report by CNN not only glosses over the racist content of his crimes, but makes it sound as if he “admits” – reluctantly, humbly – that he is seeking the pardon for the noblest of reasons: to show “‘troubled youths’ that ‘they too can turn their lives around and be formally accepted back into society’.”

Troubled youths? Like Ryan Holle, now serving a life sentence for a crime committed while he was at home, asleep in bed? Or Keith Maxey, sentenced at 16 to life without parole, basically for having the wrong friends? Not only were Maxey’s offenses far less severe than those committed by Wahlberg at the same age, but Wahlberg had a long history of prior arrests. Maxey had none.

Unlike Wahlbeg, Holle and Maxey are black. The list of other juveniles with no second chances is depressingly long. For the crime of being born in the wrong skin, there is no redemption, and no forgiveness.

Can an A-list actor earning $17 million to star in a single film complain that society has turned its back on him? I guess so. Maybe his feelings were hurt that it wasn’t $50 million, which is what Robert Downey Jr. earned for "Iron Man 3."

Downey is another white guy who can’t believe he’s still being hassled by the ghosts of his past felonies. Perhaps not coincidentally, Wahlberg has publicly stated he wants to play that role in the next installment of the Iron Man franchise: the role of a billionaire who inherited a fortune based on selling firearms to the military.

But, Wahlberg’s petition says, he is not seeking a pardon for the “express purpose of obtaining a firearms permit” for himself, which is to say, not old Mark Wahlberg, racist drug addict, or Marky Mark, shirtless racist, but new Mark Wahlberg, loving white father and multimillionaire. This new version of himself hopes, someday, to obtain a position as “parole or probation officer."

That makes perfect sense. In this economy, folks need a fallback to pay the emergency bills. Being licensed to carry a gun just happens to be a corollary requirement of being an officer of the law. He has stated it himself: the benefits of making more money and easing his legal paperwork on set are not the express purpose of seeking a pardon. His motives are pure. It is always about the children.

Last week, the new governor of Massachusetts, Republican Charlie Baker, issued a set of new guidelines regarding petitions for pardons. “The move,” wrote reporter Matt Stout, “is a signal that Baker, unsurprisingly, isn’t keen on moving anytime soon on requests for the often politically tricky pardons,” including the pending case of actor Mark Wahlberg.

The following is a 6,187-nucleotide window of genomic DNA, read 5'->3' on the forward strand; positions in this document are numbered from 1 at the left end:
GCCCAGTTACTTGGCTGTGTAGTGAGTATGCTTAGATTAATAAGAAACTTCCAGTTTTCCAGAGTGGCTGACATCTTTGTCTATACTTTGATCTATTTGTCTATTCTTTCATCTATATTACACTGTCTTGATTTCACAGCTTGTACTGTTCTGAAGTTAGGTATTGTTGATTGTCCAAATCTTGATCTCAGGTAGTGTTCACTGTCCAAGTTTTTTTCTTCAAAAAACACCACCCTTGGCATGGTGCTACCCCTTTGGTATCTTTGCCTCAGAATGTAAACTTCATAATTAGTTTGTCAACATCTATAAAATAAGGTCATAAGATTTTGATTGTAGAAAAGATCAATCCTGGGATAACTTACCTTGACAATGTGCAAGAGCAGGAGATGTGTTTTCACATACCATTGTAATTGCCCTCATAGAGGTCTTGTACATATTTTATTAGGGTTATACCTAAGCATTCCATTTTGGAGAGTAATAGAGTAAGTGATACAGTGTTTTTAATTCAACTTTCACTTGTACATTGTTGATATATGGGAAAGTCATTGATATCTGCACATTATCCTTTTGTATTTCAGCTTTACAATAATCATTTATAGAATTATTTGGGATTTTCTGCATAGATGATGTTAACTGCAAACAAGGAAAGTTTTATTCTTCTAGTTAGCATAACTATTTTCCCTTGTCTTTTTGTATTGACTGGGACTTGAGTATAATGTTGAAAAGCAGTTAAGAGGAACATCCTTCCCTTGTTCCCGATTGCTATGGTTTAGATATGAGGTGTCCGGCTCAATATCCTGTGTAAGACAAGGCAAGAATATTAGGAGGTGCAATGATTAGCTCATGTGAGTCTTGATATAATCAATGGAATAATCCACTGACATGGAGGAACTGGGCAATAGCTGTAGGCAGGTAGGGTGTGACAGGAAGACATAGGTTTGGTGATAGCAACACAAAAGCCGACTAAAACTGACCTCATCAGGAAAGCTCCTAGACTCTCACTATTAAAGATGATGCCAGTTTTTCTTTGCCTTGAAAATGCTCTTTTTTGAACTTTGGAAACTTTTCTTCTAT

I don’t know if Wahlberg has ever read the Canterbury Tales, but Baker majored in English at Harvard. I’m quite sure that he has, and he knows how that story ends.

As for us, we have been entertained. And the tale goes on.


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Is it Porn or Not? Sexually Explicit Film Maker Says it is Something Else
Posted on Thursday January 29, 2015

The Portuguese filmmaker uses his camera to explore male sexuality.

There are a lot of ways we can interact with sex. Two of the most preferable are having it and watching it. If you enjoy the latter, you’re certainly familiar with the term “pornography.” But what is it about that word that seems so vulgar? And how far does the definition stretch? The question we’re really driving at is, can you watch explicit acts of sex outside of a pornographic space?

Of course, the answer will differ from person to person. But there is one individual who has more experience than most when it comes to merging sex with cinema. Antonio Da Silva is an award-winning filmmaker whose films been screened around the world. In the past three years, his work has been featured at festivals in Israel, Spain, Portugal, London, the United States, the United Kingdom, Norway, Brazil and more. From Daddies to Gingers, Da Silva holds a close lens to the male body while exploring the intricacies of male sexuality. Each film dedicates itself to a distinct theme. Some are light; some aren’t. Some take place in the bedroom. Some don’t.

On his official site Da Silva explains, “I have always been fascinated by male sex and sexuality. I became increasingly frustrated with how moving image explored this and have begun to make it the subject of my films over the last three years. I do not consider myself a pornographer but a filmmaker who use my background to choreograph short films with explicit sex themes.” 

So, can pornographic images exist outside of pornography? Where does art end and porn begin? And what does the following for this kind of thing look like? AlterNet reached out to Da Silva to help us sort through some of these questions. 

Carrie Weisman: On your site you make a point that you don’t consider yourself a pornographer. So how do you feel about the argument that your films help expand the porn genre?  

Antonio Da Silva: My films can be categorized as experimental documentary films about male sexuality. I will be very happy if someone tells me that my films help expand the porn genre but I do not do porn in the way porn is perceived today (by the average viewer at least). Over all I consider myself as an artist, filmmaker, ethnographer and sometimes a choreographer working with pornographic elements.

CW: Have you looked to other artists for inspiration?